[FPSPACE] Planetary Society Opens Earth's First Dedicated Optical SETI Telescope
ljk4 at msn.com
Wed Apr 12 10:45:54 EDT 2006
Planetary Society Opens World's First Dedicated Optical SETI Telescope
New Search for Extraterrestrial Intelligence Begins
Pasadena, CA, Today, April 11, 2006, The Planetary Society dedicated a new
optical telescope at an observatory in Harvard, Massachusetts -- one
designed solely to search for light signals from alien civilizations. Read
Opening ceremonies for The Planetary Society's Optical SETI Telescope
featured Project Director Paul Horowitz of Harvard University; Planetary
Society Chairman Neil deGrasse Tyson, director of New York's Hayden
Planetarium; and Society Executive Director Louis Friedman.
"With the launch of The Planetary Society's Optical SETI Telescope," said
Friedman, "we are proud to be part of a new voyage of discovery with this
great Harvard team."
The new telescope is the first dedicated optical SETI telescope in the
world. Its 72-inch primary mirror is larger than that of any optical
telescope in the U.S. east of the Mississippi River.
Under the direction of Horowitz and his team, the optical SETI telescope
will conduct a year round, all-sky survey, scanning the entire swath of our
Milky Way galaxy visible in the northern hemisphere.
Full article here:
Looking for alien lasers, not radios
NewScientist.com news service April 11, 2006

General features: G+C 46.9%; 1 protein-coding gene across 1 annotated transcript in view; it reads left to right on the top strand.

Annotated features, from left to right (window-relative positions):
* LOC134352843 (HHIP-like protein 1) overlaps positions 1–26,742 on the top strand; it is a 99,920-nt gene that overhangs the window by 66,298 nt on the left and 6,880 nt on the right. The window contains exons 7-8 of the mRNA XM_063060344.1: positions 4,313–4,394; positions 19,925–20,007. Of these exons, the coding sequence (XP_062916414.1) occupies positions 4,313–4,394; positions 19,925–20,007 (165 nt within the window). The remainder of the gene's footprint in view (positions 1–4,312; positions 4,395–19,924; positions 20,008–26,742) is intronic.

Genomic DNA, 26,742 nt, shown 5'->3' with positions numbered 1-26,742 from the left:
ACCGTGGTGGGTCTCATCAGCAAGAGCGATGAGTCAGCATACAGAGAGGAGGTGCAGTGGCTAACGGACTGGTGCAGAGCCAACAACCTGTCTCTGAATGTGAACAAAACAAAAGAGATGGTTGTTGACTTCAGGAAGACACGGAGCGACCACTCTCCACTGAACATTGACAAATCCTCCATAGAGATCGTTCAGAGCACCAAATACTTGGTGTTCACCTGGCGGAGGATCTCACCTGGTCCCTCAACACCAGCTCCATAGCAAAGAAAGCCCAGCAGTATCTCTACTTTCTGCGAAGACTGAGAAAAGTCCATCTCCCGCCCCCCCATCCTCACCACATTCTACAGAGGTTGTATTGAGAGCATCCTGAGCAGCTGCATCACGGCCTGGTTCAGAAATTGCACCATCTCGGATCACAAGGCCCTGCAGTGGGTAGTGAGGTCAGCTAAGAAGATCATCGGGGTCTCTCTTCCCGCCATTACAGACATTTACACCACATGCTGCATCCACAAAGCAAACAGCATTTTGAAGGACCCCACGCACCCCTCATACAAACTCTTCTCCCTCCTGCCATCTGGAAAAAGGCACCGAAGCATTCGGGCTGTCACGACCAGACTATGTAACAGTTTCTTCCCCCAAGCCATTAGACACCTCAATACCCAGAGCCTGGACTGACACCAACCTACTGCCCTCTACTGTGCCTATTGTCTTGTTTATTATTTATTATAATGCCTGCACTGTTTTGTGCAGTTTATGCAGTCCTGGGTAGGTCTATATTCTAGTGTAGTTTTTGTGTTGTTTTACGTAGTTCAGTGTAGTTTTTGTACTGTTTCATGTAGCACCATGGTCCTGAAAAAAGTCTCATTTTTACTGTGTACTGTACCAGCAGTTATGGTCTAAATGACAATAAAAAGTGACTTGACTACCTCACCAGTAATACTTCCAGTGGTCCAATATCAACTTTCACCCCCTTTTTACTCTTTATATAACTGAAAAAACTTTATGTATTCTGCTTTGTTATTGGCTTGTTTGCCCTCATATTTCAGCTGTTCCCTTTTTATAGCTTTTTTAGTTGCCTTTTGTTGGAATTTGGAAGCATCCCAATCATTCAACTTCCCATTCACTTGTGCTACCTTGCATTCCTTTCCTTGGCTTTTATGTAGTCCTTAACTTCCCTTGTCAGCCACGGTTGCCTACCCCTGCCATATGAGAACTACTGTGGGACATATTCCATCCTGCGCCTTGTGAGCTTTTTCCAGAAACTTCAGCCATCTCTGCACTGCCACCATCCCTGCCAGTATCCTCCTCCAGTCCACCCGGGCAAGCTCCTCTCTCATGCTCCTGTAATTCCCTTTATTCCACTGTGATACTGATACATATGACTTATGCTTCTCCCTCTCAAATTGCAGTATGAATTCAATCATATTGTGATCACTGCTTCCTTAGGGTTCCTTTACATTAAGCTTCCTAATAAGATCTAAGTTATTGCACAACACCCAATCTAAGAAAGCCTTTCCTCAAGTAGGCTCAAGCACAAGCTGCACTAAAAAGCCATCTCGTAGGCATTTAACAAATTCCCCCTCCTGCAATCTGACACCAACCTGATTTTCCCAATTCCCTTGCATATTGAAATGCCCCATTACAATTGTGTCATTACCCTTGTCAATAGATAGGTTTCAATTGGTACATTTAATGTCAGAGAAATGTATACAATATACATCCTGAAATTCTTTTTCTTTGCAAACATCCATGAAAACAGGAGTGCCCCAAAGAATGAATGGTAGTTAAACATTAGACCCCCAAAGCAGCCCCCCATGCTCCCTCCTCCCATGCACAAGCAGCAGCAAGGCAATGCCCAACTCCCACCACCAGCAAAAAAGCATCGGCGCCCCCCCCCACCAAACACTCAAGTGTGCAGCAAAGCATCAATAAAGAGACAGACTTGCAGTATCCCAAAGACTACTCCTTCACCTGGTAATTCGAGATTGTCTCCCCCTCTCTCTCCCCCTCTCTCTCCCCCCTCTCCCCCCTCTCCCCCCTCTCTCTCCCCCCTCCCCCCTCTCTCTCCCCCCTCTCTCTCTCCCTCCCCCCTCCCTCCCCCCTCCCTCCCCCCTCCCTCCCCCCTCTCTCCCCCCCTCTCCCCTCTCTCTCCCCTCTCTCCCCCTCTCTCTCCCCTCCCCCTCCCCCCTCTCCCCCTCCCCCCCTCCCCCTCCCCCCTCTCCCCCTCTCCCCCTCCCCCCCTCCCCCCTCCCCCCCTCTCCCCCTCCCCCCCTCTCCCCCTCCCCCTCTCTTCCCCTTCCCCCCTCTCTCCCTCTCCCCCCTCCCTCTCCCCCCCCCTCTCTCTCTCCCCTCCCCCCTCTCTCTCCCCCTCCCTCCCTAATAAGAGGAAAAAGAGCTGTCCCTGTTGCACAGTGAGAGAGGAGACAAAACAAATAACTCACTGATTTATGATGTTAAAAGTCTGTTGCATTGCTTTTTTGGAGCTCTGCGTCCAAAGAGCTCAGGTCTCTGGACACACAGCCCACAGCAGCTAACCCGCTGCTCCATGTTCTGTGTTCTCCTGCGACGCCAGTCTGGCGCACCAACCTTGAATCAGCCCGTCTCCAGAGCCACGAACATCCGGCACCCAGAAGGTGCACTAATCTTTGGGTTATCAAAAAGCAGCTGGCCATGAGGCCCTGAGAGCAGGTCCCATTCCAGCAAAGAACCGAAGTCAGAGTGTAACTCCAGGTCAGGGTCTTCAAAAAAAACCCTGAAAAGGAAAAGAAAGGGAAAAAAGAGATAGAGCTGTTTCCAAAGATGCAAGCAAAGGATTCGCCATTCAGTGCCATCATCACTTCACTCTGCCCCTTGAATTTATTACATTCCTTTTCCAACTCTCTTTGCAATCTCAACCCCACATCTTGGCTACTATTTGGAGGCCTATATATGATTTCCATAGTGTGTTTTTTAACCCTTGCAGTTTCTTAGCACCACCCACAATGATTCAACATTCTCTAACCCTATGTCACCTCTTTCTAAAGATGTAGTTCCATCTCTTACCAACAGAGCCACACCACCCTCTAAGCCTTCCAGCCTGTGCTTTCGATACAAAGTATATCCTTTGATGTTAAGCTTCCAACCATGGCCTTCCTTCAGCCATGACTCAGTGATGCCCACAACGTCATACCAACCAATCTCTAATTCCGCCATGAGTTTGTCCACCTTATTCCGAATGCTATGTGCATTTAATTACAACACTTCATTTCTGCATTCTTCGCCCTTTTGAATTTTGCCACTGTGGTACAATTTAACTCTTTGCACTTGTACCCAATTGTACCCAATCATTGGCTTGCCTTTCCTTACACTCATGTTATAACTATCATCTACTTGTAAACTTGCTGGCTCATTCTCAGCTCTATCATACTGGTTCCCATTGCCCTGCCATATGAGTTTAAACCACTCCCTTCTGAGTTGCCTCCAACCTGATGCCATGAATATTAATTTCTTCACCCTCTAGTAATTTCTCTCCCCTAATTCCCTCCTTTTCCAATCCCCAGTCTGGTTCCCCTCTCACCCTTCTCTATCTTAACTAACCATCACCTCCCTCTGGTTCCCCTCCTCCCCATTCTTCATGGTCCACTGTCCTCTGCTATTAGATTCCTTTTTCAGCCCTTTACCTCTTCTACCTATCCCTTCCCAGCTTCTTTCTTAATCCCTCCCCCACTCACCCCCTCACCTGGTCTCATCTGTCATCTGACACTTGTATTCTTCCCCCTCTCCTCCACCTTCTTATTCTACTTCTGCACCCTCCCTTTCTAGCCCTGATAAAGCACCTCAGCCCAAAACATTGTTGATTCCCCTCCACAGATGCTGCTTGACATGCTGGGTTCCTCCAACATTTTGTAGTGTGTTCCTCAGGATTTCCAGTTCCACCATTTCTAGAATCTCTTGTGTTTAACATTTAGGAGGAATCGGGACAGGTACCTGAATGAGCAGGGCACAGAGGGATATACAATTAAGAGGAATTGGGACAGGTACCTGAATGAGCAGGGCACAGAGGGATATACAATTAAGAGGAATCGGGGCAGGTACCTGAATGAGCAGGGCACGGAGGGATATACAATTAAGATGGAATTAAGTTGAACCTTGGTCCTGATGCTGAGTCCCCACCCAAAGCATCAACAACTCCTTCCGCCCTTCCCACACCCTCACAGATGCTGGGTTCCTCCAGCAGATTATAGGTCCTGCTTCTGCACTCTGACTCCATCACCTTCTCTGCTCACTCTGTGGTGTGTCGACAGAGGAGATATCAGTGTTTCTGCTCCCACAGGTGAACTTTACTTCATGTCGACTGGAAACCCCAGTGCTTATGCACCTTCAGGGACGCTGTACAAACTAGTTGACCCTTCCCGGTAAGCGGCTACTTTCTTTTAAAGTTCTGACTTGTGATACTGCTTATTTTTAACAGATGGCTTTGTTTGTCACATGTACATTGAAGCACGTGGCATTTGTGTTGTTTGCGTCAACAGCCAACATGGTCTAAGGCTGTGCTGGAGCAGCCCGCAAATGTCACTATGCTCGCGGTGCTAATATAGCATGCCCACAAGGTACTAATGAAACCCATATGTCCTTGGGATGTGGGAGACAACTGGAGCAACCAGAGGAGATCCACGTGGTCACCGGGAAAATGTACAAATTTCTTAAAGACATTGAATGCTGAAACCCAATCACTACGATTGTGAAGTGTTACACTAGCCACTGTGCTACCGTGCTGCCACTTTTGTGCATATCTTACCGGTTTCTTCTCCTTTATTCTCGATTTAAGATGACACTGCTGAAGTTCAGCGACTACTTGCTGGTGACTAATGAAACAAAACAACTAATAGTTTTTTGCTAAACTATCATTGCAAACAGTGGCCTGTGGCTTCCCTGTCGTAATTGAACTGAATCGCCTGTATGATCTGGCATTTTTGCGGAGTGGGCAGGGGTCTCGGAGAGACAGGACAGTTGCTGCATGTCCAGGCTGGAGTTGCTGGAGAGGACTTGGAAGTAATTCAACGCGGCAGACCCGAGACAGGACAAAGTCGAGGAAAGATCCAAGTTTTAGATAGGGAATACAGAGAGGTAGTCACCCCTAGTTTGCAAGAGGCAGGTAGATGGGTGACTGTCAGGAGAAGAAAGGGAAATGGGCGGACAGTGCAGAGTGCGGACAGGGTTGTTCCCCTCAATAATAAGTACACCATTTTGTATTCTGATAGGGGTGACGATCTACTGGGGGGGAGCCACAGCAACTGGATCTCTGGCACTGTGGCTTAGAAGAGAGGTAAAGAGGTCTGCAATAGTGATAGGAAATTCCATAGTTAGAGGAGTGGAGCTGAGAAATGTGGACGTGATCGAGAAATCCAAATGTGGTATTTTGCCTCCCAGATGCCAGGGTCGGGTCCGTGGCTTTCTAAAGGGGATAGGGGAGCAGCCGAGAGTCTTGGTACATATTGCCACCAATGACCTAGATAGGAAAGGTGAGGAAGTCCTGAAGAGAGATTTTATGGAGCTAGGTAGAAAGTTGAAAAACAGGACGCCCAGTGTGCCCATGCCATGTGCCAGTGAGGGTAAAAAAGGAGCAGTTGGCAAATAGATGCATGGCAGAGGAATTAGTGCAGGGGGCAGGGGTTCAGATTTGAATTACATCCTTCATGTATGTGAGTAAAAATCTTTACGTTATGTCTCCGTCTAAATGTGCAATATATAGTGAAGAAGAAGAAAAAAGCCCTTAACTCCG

The first optical telescope
dedicated to the hunt for alien
signals, the Planetary Society's
Optical SETI (OSETI) telescope at
Harvard's Oak Ridge Observatory, has
opened. Once running, OSETI's
processors will carry out a trillion
measurements per second, in a
year-round survey of the sky. It
will be able to pick out flashes of
light that are...
Harvard's new telescope to boost search for alien life
Will scan heavens for flashes of light
By Douglas Belkin, Globe Staff | April 12, 2006
Horowitz compared the previous generation of the Optical Search for
Extra-Terrestrial Intelligence, or OSETI, to searching the skies through a
soda straw -- viewing only a very narrow spot of the heavens at once. This
telescope, built for about $400,000, scans a broad line in the sky.
As the Earth moves, the stars pass through that line. In about 200 nights
the scope can observe the entire sky visible from the northern hemisphere.
The pace of observation: 100,000 times faster than any previous scope.
To analyze the massive amount of data being sucked in through the scope's
72-inch mirror, a team of graduate and undergraduate students built a
computer able to wade through 1 trillion bits of information per second --
about as much information as is contained in every book in the Library of
''The technology is absolutely on the cutting edge," said Louis Friedman,
executive director of the Planetary Society, a nonprofit group of scientists
and space enthusiasts that funded the telescope. ''It feels like the Wright
brothers working out of their bike shop; they're using chips never seen
Friedman compared building the scope to launching a space ship. The stakes,
he said, could not be higher.
Full article here:
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